Suddenly we see homes selling at higher prices. This gets factored into the median. If we throw a couple of houses priced at $400K into our earlier equation, the median shoots up to $200K. Now we have six homes with half the homes selling for less than $200K and half for more. The median home price has risen by $100K. Are home prices rising over all? No. Home prices are falling in higher priced markets and that causes the median to rise. Initially, the only homes selling were in low priced markets and now there are homes starting to sell in the mid tier. As the mid tier falls in price and begins to become affordable it puts further downward pressure on the low end, so prices there continue to fall as well. Why buy a house in a low end neighborhood when you can get one in a nicer area for a fraction more – or maybe for the same price if you just wait a little longer? The low end cannot compete and will have to drop prices even further. In no way are prices going up over all.
It is helpful to think of the housing market as being more like four separate markets right now. These are the low end, the mid tier, the high end and the super rich. The latter is sort of an obscure category in which very few can afford to buy, as it consists of houses over $20 million or so. Historically it has operated independent of trends that affect the rest of the market, but in this economy even those properties are losing value and seeing price reductions.
The reason the different pricing tiers are falling in value at different paces is due largely to the way home purchasing was financed during the bubble run up. Generally the low end market was sold using suprime mortgages, while the mid to high end was sold using Alt-A and prime loans like Option-ARMs. In simple terms, the higher end loans had longer teaser rate periods before the monthly scheduled payment would be recast. The real estate crash began with defaulting subprime loans. All that inventory has just about cleared in terms of defaulting, though there is still plenty of low end inventory on the market and in REO limbo under bank ownership, which has yet to hit the market. However, we have yet to experience the full impact of the wave of foreclosures hitting mid to high tier markets as Option-ARMs and prime and jumbo loans default. This chart from Credit Suisse has been circulating on the internet for years, but it’s worth another look and perhaps some of you haven’t seen it yet. (Click on chart to enlarge.) We are still beginning our climb to peak second wave default. Remember, the first wave brought the whole economy down like a house of cards.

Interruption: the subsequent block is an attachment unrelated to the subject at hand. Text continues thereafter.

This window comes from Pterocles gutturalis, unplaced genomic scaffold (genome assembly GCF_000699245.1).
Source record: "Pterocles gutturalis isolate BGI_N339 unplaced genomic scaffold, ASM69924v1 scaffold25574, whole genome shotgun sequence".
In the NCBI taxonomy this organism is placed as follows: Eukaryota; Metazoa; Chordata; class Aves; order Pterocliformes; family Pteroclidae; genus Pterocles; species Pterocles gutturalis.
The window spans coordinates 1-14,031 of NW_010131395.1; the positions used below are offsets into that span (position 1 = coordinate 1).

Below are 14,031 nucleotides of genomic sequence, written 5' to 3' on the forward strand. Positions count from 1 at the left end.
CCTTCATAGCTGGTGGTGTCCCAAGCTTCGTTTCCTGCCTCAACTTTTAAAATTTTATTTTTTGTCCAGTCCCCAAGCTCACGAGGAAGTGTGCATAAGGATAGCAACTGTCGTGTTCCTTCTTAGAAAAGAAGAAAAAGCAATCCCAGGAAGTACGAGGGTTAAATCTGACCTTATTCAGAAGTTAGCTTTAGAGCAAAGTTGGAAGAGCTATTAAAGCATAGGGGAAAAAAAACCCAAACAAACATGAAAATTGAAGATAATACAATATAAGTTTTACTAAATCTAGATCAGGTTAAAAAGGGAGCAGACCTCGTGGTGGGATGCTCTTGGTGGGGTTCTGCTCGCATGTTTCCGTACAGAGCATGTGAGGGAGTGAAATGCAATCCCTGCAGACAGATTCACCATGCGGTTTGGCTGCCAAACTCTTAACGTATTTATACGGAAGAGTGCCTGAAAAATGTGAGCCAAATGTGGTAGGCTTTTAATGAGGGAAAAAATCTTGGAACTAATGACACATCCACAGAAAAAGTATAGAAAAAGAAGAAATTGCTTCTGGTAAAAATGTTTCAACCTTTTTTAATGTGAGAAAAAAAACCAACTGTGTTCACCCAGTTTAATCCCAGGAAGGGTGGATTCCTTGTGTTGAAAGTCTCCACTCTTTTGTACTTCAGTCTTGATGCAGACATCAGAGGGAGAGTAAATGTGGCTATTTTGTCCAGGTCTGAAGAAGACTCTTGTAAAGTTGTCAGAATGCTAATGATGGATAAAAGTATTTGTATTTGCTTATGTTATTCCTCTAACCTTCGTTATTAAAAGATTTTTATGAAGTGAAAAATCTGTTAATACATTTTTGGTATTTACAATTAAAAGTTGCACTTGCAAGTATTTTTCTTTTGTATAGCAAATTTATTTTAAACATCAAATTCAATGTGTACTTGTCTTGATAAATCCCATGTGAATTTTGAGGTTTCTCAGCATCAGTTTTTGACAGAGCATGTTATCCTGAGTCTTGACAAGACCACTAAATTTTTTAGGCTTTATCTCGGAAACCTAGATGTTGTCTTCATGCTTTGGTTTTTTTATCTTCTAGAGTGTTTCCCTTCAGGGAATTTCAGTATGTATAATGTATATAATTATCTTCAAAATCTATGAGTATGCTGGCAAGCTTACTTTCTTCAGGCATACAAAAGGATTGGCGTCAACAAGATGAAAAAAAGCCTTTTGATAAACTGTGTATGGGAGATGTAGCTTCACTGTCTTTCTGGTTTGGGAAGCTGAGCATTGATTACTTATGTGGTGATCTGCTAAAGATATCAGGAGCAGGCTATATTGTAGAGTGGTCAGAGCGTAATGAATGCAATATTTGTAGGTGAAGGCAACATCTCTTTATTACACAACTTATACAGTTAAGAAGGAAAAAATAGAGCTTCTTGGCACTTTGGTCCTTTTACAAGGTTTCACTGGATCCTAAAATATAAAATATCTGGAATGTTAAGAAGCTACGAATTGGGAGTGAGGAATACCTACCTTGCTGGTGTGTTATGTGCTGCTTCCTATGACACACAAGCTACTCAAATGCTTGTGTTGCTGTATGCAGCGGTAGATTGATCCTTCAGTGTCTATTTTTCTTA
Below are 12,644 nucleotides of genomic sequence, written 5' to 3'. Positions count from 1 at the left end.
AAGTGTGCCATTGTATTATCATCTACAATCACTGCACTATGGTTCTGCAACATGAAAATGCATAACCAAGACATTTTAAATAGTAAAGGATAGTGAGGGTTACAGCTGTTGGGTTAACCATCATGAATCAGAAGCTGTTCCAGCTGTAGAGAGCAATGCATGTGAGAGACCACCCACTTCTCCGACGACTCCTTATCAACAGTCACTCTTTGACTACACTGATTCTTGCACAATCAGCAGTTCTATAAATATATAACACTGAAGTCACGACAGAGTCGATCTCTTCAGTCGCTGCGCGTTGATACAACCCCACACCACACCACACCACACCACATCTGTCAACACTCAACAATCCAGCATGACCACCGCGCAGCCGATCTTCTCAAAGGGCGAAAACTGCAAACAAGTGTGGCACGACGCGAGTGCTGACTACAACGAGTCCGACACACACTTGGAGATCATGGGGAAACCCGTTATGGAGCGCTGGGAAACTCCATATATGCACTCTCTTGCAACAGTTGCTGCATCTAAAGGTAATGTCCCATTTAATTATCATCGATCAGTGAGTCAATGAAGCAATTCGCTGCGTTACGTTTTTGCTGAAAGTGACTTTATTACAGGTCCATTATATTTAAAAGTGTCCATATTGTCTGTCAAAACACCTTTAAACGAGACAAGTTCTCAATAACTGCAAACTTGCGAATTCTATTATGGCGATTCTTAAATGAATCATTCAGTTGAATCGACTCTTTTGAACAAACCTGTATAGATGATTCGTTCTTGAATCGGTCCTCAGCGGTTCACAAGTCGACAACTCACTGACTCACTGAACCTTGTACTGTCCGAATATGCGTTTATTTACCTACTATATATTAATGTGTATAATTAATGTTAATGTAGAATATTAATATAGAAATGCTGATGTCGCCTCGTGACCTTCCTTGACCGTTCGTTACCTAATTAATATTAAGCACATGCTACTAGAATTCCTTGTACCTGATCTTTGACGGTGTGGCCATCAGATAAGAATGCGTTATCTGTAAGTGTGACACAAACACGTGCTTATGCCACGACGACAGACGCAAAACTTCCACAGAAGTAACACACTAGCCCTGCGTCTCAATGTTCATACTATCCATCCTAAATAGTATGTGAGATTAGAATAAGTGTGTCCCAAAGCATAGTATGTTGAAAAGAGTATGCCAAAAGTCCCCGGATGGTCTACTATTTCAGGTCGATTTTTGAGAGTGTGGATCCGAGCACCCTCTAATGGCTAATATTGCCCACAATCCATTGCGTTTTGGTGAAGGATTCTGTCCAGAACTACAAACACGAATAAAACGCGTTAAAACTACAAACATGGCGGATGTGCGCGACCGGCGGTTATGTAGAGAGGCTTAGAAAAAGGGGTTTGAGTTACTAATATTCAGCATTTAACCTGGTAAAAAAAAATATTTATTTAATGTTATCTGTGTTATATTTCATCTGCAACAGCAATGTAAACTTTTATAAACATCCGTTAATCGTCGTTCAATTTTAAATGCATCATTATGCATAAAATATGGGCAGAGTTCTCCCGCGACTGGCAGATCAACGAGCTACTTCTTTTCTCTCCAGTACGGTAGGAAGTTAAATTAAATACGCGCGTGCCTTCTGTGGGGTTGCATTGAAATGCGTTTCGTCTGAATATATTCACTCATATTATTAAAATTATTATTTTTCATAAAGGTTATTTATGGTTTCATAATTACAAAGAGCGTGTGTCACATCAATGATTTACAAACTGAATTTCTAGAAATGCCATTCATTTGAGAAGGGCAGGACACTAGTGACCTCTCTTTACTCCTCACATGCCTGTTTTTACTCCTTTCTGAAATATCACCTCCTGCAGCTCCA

The defaulting of Option-ARM loans alone will push prices lower ahead. We are just beginning to see this happening. Defaults are happening at record numbers but it will take some time before we see them hit the market in full force as they get caught up in the pipeline of the foreclosure process. California will be hit hardest, as more than half the Option-ARM loans issued were in that state alone.
Foreclosures are at an all time record high across the country right now, with bank owned inventory at Freddie Mac having increased almost 80% from this time last year. Unemployment is, of course a huge factor as well. With these forces converging upon the housing market at once I cannot imagine any real sustainable price increase in housing for a long time to come. In fact, I’d predict we see quite the opposite effect with the correction continuing to the downside. Here’s another pertinent chart I stumbled across recently at Calculated Risk, showing the default in government insured loans at Freddie Mac, which doesn’t even include the huge pot of California jumbo loans that are too expensive to be covered by the institution. (Click on chart to enlarge.)
So as you can see, the median price may be rising in the housing market, but over all prices are headed down.
House Prices Are On The Rise, But It Doesn’t Mean Much
August 11, 2010
Real Estate Channel
California Median Home Prices Increase 23.2% in May, Sales Up 1.2%
June 23, 3010
Southern California Home Sales Dip, Median Price Rises From ’09
May 18, 2010
Duke of York illustration, Steve Morrison